Orb Author FAQ

This document describes various questions and technical issues that you may find helpful when authoring orbs.

Errors claiming namespace or publishing orbs

  • Question: I receive an error when attempting to claim a namespace or publish a production orb.

  • Answer: You may not be an organization owner/admin.

Organizations can only claim a single namespace. In order to claim a namespace for an organization the authenticating user must have owner/admin privileges within the organization.

If you do not have the required permission level you might see an error similar to below:

Error: Unable to find organization YOUR_ORG_NAME of vcs-type GITHUB: Must have member permission.: the organization 'YOUR_ORG_NAME' under 'GITHUB' VCS-type does not exist. Did you misspell the organization or VCS?

Read more in the Orb CLI Permissions Matrix.

Secure API tokens

  • Question: How do I protect a user’s API tokens and other sensitive information?

  • Answer: Use the env_var_name parameter type for the API key parameter. This parameter type will only accept valid POSIX environment variable name strings as input. In the parameter description, it is best practice to mention to the user to add this environment variable.

Read more:

Environment variables

  • Question: How can I require a user to add an environment variable?

  • Answer: Create a parameter for the environment variable name, even if it is a statically named environment variable the user should not change. Then, assign it the correct default value. In the parameter description let the user know if this value should not be changed. Either way, consider instructing the user on how they can obtain their API key.

Consider validating required environment variables. See more in the Orb Author Best Practices guide.

Read more:

Supported programming languages

CircleCI orbs package CircleCI reusable config, such as commands, which can execute within a given executor defined by either, the user if using a command within a custom job, or by the orb author if using a reusable job. The environment within which your logic is running may influence your language decisions.

  • Question: What programming languages can I write my Command logic in?

  • Answer: POSIX compliant bash is the most portable and universal language. This is the recommended option when you intend to share your orb. Orbs do, however, come with the flexibility and freedom to run other programming languages or tools.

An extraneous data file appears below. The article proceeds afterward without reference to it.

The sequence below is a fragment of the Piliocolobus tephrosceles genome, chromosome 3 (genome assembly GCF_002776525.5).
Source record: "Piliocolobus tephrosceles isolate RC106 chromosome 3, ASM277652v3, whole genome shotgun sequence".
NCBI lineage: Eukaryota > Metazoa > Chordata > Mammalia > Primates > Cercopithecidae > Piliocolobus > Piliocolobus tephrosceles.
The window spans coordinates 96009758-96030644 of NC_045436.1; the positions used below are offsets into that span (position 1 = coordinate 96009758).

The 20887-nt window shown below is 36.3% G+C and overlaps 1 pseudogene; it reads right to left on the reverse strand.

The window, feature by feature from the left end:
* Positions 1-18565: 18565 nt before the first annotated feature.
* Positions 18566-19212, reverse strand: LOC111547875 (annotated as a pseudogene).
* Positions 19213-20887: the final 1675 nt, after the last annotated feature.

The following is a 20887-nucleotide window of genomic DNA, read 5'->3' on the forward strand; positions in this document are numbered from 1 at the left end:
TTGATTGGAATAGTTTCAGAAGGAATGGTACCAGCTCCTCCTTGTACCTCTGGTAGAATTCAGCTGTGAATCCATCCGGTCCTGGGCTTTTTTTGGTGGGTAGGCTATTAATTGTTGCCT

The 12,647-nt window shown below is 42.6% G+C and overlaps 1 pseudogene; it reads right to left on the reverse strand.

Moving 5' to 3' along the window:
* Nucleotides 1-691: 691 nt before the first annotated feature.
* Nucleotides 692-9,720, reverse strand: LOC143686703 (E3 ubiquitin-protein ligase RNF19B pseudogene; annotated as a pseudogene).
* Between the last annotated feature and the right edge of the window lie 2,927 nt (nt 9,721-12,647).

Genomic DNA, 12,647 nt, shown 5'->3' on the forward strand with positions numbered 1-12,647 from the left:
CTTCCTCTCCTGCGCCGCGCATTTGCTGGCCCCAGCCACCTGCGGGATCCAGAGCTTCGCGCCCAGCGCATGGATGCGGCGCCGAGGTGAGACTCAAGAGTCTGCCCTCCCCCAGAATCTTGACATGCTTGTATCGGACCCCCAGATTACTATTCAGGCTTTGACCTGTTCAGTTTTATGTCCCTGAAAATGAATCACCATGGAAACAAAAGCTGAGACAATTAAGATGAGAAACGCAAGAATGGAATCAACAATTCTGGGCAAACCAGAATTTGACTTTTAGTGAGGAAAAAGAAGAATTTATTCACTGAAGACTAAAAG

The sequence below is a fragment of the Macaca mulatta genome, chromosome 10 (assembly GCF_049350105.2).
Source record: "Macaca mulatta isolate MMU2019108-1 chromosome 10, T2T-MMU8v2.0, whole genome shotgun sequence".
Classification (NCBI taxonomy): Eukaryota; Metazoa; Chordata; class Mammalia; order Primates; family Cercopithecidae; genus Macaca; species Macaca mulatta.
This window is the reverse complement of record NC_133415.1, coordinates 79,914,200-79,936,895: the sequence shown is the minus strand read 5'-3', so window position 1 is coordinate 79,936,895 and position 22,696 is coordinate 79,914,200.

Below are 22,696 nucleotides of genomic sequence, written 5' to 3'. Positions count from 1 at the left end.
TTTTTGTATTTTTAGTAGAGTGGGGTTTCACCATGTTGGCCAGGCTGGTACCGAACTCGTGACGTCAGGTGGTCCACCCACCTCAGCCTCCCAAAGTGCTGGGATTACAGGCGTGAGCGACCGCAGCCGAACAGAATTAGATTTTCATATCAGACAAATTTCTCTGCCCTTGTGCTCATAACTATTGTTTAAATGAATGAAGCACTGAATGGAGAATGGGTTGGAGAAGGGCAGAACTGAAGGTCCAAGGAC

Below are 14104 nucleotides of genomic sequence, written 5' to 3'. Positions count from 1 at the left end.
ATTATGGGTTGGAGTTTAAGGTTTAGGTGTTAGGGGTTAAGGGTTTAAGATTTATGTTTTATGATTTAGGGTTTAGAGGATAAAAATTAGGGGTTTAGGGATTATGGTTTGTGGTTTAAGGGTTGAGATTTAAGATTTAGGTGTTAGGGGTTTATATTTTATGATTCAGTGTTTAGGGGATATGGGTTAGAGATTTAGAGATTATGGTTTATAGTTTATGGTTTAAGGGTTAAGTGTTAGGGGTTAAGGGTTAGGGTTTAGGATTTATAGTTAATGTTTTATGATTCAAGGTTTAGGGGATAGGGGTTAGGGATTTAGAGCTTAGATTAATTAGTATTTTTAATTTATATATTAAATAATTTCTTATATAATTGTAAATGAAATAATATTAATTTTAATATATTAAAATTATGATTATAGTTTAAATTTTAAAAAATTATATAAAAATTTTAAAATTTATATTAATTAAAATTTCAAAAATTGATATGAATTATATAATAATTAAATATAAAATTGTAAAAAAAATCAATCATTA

Bash is the preferred language as it is most commonly available among all available executors. Bash can (and should) be easily written directly using the native run command. The default shell on MacOS and Linux will be bash.

Interactive Interpreter (or example, Python)

For some use-cases an orb might only exist in a particular environment. For instance, if your orb is for a popular Python utility it may be reasonable to require Python as a dependency of your orb. Consider utilizing the run command with a modified shell parameter.

  - run:
    shell: /usr/bin/python3
    command: |
      place = "World"
      print("Hello " + place + "!")


This option is strongly discouraged wherever possible. Sometimes it may be necessary to fetch a remote binary file such as a CLI tool. These binaries should be fetched from a package manager or hosted by a VCS such as GitHub releases wherever possible. For example, installing Homebrew as a part of the AWS Serverless orb

  - run:
    command: >
      curl -fsSL
      "https://raw.githubusercontent.com/Linuxbrew/install/master/install.sh" | bash
      /home/linuxbrew/.linuxbrew/bin/brew shellenv >> $BASH_ENV
    name: Install Homebrew (for Linux)

Command vs job

  • Question: Should I create a command or a job?

  • Answer: The answer might be both, but it will heavily depend on the task you want to accomplish.

An orb command can be utilized by the user, or even the orb developer, to perform some action within a job. The command itself has no knowledge of the job it is within as the user could utilize it however they wish. A command may be useful, for example, to automatically install a CLI application or go a step further and install and authenticate.

A job defines a collection of steps and commands within a specific execution environment. A job is highly opinionated as it generally chooses the execution platform to run on and what steps to run. Jobs may offer a useful way to automate tasks such as deployments. A deployment job may select a certain execution platform that is known, such as python, and automatically checkout the users code, install a CLI, and run a deployment command, all with little to no additional configuration required from the user.

Read more:

See also